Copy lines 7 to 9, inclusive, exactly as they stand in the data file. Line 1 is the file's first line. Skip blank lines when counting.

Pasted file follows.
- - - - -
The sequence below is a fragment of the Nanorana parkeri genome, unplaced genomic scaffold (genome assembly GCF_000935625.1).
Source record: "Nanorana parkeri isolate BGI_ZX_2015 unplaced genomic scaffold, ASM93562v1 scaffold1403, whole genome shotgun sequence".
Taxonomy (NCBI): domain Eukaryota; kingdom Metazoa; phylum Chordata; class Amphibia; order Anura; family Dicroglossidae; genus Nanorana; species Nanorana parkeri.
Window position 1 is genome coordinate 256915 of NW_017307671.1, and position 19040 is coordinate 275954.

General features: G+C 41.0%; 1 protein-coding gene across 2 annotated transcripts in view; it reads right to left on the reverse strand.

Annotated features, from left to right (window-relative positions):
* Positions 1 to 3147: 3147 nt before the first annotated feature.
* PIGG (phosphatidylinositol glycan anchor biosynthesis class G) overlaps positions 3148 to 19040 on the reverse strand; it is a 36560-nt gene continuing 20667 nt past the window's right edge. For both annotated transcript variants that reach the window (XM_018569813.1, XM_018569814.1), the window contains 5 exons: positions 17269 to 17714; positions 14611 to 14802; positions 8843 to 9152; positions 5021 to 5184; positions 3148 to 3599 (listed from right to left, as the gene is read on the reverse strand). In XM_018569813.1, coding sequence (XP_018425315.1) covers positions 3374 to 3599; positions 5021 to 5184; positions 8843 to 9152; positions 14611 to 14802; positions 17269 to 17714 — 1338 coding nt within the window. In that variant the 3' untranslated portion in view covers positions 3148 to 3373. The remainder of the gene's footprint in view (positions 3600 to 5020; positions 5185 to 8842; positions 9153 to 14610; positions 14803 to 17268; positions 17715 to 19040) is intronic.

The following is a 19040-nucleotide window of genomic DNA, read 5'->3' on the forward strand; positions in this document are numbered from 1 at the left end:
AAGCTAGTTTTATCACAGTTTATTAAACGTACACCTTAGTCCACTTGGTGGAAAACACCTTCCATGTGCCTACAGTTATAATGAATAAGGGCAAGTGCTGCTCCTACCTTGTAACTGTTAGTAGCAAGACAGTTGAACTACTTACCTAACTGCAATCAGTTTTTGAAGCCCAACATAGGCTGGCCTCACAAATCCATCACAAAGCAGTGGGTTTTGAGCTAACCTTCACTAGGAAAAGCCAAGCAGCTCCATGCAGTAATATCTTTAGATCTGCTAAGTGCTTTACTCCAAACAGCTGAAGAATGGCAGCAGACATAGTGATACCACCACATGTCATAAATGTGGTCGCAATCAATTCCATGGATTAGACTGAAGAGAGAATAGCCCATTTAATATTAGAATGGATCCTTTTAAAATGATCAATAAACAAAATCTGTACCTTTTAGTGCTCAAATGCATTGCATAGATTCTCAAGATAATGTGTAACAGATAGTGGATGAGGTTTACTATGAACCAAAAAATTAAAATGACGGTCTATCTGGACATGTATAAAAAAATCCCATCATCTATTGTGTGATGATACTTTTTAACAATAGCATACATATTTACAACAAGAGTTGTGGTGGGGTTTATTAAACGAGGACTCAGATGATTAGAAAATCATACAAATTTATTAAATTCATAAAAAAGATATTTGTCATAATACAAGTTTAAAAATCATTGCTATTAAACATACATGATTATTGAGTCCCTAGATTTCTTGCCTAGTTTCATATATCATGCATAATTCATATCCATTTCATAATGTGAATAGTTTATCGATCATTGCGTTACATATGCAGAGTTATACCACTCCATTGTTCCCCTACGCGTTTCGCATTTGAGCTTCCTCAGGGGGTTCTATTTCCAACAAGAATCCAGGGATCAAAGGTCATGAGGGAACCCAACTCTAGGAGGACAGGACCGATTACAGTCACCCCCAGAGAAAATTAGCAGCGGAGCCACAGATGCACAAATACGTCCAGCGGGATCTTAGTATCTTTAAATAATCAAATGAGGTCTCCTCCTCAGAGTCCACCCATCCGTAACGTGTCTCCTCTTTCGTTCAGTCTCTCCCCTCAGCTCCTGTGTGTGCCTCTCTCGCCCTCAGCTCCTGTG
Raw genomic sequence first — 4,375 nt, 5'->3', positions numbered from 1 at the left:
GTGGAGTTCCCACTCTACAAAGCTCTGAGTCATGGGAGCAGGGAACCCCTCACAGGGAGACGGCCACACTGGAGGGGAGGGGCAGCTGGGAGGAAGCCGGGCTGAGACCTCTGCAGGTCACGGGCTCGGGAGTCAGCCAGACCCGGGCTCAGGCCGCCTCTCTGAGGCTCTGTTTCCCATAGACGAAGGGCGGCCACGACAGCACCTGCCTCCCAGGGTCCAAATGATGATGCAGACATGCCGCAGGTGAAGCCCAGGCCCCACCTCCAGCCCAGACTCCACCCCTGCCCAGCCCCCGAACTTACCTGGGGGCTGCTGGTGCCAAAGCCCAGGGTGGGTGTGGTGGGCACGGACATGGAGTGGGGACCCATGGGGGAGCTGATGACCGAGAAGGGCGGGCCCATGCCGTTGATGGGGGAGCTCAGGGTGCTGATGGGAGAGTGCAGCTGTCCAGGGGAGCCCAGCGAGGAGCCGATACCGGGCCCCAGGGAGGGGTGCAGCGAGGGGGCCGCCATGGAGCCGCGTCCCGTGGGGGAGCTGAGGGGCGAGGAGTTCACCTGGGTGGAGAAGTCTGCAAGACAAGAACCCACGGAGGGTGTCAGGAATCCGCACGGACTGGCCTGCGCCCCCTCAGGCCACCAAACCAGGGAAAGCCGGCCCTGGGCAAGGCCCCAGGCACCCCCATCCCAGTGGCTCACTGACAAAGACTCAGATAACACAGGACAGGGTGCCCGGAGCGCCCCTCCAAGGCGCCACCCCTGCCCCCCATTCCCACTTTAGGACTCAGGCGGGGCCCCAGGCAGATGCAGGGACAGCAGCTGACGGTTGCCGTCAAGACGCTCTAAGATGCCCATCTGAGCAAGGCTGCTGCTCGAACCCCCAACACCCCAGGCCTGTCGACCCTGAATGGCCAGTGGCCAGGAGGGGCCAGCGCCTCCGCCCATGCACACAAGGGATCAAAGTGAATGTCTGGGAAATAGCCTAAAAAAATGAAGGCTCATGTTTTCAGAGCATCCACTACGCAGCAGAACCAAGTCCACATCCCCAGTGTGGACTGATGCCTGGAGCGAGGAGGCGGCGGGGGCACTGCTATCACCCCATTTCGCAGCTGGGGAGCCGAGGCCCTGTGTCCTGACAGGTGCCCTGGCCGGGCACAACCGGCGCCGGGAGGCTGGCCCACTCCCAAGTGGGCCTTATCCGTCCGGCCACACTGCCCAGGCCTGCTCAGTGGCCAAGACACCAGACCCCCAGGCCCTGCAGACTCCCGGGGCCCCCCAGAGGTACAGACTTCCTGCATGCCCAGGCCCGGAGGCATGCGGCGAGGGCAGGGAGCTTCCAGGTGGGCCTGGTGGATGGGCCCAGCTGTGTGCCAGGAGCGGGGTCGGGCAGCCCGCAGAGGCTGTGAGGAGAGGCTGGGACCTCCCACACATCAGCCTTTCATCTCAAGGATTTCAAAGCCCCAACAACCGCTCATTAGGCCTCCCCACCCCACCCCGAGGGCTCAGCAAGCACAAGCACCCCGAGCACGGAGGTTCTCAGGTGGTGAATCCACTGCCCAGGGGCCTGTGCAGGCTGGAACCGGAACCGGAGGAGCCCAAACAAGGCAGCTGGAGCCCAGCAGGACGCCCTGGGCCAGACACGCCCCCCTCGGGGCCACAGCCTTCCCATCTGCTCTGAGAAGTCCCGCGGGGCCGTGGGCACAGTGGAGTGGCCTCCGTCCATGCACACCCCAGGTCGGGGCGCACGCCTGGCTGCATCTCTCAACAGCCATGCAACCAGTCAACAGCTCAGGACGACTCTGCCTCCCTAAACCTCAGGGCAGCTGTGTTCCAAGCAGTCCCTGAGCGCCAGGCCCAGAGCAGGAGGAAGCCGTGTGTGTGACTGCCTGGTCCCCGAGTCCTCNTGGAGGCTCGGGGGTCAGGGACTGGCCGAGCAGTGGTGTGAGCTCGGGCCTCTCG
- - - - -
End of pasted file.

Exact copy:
* Positions 1 to 3147: 3147 nt before the first annotated feature.
* PIGG (phosphatidylinositol glycan anchor biosynthesis class G) overlaps positions 3148 to 19040 on the reverse strand; it is a 36560-nt gene continuing 20667 nt past the window's right edge. For both annotated transcript variants that reach the window (XM_018569813.1, XM_018569814.1), the window contains 5 exons: positions 17269 to 17714; positions 14611 to 14802; positions 8843 to 9152; positions 5021 to 5184; positions 3148 to 3599 (listed from right to left, as the gene is read on the reverse strand). In XM_018569813.1, coding sequence (XP_018425315.1) covers positions 3374 to 3599; positions 5021 to 5184; positions 8843 to 9152; positions 14611 to 14802; positions 17269 to 17714 — 1338 coding nt within the window. In that variant the 3' untranslated portion in view covers positions 3148 to 3373. The remainder of the gene's footprint in view (positions 3600 to 5020; positions 5185 to 8842; positions 9153 to 14610; positions 14803 to 17268; positions 17715 to 19040) is intronic.

The following is a 19040-nucleotide window of genomic DNA, read 5'->3' on the forward strand; positions in this document are numbered from 1 at the left end: